Feynman hatte keine hohe Meinung von den nicht-Naturwissenschaftlern. Dazu eine ganz spaßige Anekdote, die er in seinem Buch Surely You're Joking, Mr. Feynman beschreibt:


In the Graduate College dining room at Princeton everybody used to sit with his own group. I sat with the physicists, but after a bit I thought: It would be nice to see what the rest of the world is doing, so I'll sit for a week or two in each of the other groups.

When I sat with the philosophers I listened to them discuss very seriously a book called Process and Reality by Whitehead. They were using words in a funny way, and I couldn't quite understand what they were saying. Now I didn't want to interrupt them in their own conversation and keep asking them to explain something, and on the few occasions that I did, they'd try to explain it to me, but I still didn't get it. Finally they invited me to come to their seminar.

They had a seminar that was like, a class. It had been meeting once a week to discuss a new chapter out of Process and Reality - some guy would give a report on it and then there would be a discussion. I went to this seminar promising myself to keep my mouth shut, reminding myself that I didn't know anything about the subject, and I was going there just to watch.

What happened there was typical - so typical that it was unbelievable, but true. First of all, I sat there without saying anything, which is almost unbelievable, but also true. A student gave a report on the chapter to be studied that week. In it Whitehead kept using the words "essential object" in a particular technical way that presumably he had defined, but that I didn't understand.

After some discussion as to what "essential object" meant, the professor leading the seminar said something meant to clarify things and drew something that looked like lightning bolts on the blackboard. "Mr. Feynman," he said, "would you say an electron is an 'essential object'?"

Well, now I was in trouble. I admitted that I hadn't read the book, so I had no idea of what Whitehead meant by the phrase; I had only come to watch. "But," I said, "I'll try to answer the professor's question if you will first answer a question from me, so I can have a better idea of what 'essential object' means.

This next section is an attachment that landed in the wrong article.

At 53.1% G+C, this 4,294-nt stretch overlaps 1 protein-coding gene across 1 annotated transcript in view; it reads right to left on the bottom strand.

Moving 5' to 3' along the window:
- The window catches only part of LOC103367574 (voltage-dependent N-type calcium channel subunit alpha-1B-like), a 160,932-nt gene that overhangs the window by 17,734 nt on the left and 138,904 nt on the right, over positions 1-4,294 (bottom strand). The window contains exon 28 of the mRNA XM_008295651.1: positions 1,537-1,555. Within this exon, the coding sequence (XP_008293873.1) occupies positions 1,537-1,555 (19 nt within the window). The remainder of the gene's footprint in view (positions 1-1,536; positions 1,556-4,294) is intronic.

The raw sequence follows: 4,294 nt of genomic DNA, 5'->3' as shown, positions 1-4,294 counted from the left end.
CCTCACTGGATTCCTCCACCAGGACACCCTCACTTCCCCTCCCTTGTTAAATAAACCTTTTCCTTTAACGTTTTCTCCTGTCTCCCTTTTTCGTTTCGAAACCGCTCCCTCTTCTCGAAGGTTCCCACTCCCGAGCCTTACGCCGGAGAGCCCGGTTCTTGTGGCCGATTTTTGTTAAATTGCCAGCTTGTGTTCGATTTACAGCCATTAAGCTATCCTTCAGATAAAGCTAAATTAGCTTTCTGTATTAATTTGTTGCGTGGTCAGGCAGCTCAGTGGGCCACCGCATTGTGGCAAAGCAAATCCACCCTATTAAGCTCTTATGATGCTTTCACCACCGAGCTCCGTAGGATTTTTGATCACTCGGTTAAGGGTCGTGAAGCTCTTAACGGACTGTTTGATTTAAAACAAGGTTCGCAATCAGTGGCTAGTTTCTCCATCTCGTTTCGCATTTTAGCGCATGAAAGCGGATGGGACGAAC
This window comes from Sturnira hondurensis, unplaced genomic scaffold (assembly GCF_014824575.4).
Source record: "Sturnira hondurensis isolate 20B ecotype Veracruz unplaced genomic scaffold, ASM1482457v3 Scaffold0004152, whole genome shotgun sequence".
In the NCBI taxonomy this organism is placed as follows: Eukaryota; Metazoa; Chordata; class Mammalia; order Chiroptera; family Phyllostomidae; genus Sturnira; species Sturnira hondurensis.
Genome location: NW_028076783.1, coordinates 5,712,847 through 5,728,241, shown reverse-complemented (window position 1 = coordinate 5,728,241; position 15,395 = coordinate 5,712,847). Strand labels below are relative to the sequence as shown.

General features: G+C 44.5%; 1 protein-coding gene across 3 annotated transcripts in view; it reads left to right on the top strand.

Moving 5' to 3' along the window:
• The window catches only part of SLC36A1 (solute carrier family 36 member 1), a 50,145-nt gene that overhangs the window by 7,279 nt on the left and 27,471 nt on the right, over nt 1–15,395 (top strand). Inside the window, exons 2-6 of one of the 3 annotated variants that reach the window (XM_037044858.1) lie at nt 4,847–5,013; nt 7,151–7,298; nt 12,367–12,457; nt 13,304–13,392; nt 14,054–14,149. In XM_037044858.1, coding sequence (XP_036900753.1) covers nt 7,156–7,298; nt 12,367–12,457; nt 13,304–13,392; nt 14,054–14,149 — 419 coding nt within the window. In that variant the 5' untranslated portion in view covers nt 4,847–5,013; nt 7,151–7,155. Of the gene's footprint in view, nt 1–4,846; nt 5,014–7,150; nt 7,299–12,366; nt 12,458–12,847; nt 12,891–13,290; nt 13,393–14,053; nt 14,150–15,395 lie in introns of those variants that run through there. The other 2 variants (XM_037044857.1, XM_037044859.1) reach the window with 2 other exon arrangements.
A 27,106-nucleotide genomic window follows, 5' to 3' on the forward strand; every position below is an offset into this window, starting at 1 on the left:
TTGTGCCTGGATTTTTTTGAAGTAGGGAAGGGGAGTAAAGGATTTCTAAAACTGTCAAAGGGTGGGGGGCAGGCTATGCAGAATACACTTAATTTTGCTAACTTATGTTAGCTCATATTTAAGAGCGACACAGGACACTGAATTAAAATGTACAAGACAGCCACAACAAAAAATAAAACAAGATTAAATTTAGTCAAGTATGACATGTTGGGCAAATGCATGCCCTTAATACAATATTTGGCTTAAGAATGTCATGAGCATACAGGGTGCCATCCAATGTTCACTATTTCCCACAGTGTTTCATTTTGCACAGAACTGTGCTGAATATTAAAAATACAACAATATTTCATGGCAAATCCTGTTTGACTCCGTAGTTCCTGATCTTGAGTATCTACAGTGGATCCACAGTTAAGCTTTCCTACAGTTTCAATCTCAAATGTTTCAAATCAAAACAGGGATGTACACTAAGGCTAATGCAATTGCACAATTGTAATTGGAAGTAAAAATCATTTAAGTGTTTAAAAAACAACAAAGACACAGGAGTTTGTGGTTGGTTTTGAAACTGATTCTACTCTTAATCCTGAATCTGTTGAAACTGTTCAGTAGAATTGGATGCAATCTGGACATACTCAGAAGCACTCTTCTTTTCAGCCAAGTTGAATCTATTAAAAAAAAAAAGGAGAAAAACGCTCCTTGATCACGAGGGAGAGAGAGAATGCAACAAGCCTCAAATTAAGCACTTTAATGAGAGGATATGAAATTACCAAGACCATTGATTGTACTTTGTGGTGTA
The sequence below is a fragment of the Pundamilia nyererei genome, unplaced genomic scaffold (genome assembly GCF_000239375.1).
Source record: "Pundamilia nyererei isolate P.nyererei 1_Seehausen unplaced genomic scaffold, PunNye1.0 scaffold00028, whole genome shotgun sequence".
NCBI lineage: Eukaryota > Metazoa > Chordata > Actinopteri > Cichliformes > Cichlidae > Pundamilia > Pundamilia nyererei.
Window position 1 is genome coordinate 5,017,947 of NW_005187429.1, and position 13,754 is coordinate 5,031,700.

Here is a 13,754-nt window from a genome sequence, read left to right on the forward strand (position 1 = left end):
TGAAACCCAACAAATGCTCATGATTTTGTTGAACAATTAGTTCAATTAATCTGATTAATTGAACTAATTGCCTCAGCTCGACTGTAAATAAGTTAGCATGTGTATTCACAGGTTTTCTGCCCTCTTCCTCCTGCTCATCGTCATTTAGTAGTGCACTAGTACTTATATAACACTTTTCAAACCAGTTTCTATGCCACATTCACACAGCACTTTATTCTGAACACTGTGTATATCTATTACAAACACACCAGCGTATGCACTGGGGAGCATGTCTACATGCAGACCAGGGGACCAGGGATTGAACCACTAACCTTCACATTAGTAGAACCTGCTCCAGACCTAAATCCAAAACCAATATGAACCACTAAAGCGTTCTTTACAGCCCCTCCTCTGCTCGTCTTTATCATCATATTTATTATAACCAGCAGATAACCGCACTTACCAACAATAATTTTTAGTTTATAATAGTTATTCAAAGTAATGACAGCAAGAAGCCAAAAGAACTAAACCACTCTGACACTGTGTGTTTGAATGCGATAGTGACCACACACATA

What I had intended to do was to find out whether they thought theoretical constructs were essential objects. The electron is a theory that we use; it is so useful in understanding the way nature works that we can almost call it real. I wanted to make the idea of a theory clear by analogy. In the case of the brick, my next question was going to be, "What about the inside of the brick?" - and I would then point out that no one has ever seen the inside of a brick. Every time you break the brick, you only see the surface. That the brick has an inside is a simple theory which helps us understand things better. The theory of electrons is analogous. So I began by asking, "Is a brick an essential object?"
Then the answers came out. One man stood up and said, "A brick as an individual, specific brick. Thatis what Whitehead means by an essential object."

Another man said, "No, it isn't the individual brick that is an essential object; it's the general character that all bricks have in common - their 'brickiness' - that is the essential object."

Another guy got up and said, "No, it's not in the bricks themselves. 'Essential object' means the idea in the mind that you get when you think of bricks." Another guy got up, and another, and I tell you I have never heard such ingenious different ways of looking at a brick before. And, just like it should in all stories about philosophers, it ended up in complete chaos. In all their previous discussions they hadn't even asked themselves whether such a simple object as a brick, much less an electron, is an "essential object."